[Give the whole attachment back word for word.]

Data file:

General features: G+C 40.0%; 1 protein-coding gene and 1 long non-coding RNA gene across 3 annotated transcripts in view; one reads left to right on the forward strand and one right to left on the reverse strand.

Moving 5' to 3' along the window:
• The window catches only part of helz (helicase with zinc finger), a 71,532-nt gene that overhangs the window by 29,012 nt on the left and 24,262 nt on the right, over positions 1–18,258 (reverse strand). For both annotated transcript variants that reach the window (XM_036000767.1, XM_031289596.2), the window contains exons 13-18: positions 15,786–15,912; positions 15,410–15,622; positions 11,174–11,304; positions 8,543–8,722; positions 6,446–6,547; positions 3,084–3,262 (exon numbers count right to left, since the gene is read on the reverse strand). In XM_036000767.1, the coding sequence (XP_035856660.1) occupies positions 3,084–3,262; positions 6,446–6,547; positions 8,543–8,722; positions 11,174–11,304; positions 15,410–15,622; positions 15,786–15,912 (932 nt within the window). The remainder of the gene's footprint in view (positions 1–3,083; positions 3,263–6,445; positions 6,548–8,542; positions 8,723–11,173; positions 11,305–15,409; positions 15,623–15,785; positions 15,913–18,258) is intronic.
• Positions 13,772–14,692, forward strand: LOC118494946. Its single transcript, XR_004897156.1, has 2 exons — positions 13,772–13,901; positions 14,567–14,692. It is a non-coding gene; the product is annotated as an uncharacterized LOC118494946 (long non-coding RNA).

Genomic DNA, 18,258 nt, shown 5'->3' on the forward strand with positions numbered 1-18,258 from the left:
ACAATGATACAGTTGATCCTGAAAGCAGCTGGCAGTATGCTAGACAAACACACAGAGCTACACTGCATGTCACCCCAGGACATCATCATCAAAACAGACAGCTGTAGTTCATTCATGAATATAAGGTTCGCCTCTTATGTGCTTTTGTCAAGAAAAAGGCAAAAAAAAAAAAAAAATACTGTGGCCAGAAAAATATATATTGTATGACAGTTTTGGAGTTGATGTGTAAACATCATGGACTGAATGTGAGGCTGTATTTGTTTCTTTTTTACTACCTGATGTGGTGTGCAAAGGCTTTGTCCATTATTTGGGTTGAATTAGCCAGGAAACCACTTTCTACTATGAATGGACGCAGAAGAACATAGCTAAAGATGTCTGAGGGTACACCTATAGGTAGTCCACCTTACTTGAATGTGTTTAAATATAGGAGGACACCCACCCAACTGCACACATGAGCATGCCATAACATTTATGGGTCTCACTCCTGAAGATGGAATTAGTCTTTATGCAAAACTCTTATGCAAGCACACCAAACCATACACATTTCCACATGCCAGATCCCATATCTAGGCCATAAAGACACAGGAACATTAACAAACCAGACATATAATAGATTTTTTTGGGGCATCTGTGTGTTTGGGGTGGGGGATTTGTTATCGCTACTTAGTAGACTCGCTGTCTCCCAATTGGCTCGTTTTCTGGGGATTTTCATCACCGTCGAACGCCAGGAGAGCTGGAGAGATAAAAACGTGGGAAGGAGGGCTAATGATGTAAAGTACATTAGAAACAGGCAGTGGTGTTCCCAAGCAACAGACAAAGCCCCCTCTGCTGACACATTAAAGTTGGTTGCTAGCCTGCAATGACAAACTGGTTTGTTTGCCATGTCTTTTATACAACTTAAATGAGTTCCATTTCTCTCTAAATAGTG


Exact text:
General features: G+C 40.0%; 1 protein-coding gene and 1 long non-coding RNA gene across 3 annotated transcripts in view; one reads left to right on the forward strand and one right to left on the reverse strand.

Moving 5' to 3' along the window:
• The window catches only part of helz (helicase with zinc finger), a 71,532-nt gene that overhangs the window by 29,012 nt on the left and 24,262 nt on the right, over positions 1–18,258 (reverse strand). For both annotated transcript variants that reach the window (XM_036000767.1, XM_031289596.2), the window contains exons 13-18: positions 15,786–15,912; positions 15,410–15,622; positions 11,174–11,304; positions 8,543–8,722; positions 6,446–6,547; positions 3,084–3,262 (exon numbers count right to left, since the gene is read on the reverse strand). In XM_036000767.1, the coding sequence (XP_035856660.1) occupies positions 3,084–3,262; positions 6,446–6,547; positions 8,543–8,722; positions 11,174–11,304; positions 15,410–15,622; positions 15,786–15,912 (932 nt within the window). The remainder of the gene's footprint in view (positions 1–3,083; positions 3,263–6,445; positions 6,548–8,542; positions 8,723–11,173; positions 11,305–15,409; positions 15,623–15,785; positions 15,913–18,258) is intronic.
• Positions 13,772–14,692, forward strand: LOC118494946. Its single transcript, XR_004897156.1, has 2 exons — positions 13,772–13,901; positions 14,567–14,692. It is a non-coding gene; the product is annotated as an uncharacterized LOC118494946 (long non-coding RNA).

Genomic DNA, 18,258 nt, shown 5'->3' on the forward strand with positions numbered 1-18,258 from the left:
ACAATGATACAGTTGATCCTGAAAGCAGCTGGCAGTATGCTAGACAAACACACAGAGCTACACTGCATGTCACCCCAGGACATCATCATCAAAACAGACAGCTGTAGTTCATTCATGAATATAAGGTTCGCCTCTTATGTGCTTTTGTCAAGAAAAAGGCAAAAAAAAAAAAAAAATACTGTGGCCAGAAAAATATATATTGTATGACAGTTTTGGAGTTGATGTGTAAACATCATGGACTGAATGTGAGGCTGTATTTGTTTCTTTTTTACTACCTGATGTGGTGTGCAAAGGCTTTGTCCATTATTTGGGTTGAATTAGCCAGGAAACCACTTTCTACTATGAATGGACGCAGAAGAACATAGCTAAAGATGTCTGAGGGTACACCTATAGGTAGTCCACCTTACTTGAATGTGTTTAAATATAGGAGGACACCCACCCAACTGCACACATGAGCATGCCATAACATTTATGGGTCTCACTCCTGAAGATGGAATTAGTCTTTATGCAAAACTCTTATGCAAGCACACCAAACCATACACATTTCCACATGCCAGATCCCATATCTAGGCCATAAAGACACAGGAACATTAACAAACCAGACATATAATAGATTTTTTTGGGGCATCTGTGTGTTTGGGGTGGGGGATTTGTTATCGCTACTTAGTAGACTCGCTGTCTCCCAATTGGCTCGTTTTCTGGGGATTTTCATCACCGTCGAACGCCAGGAGAGCTGGAGAGATAAAAACGTGGGAAGGAGGGCTAATGATGTAAAGTACATTAGAAACAGGCAGTGGTGTTCCCAAGCAACAGACAAAGCCCCCTCTGCTGACACATTAAAGTTGGTTGCTAGCCTGCAATGACAAACTGGTTTGTTTGCCATGTCTTTTATACAACTTAAATGAGTTCCATTTCTCTCTAAATAGTG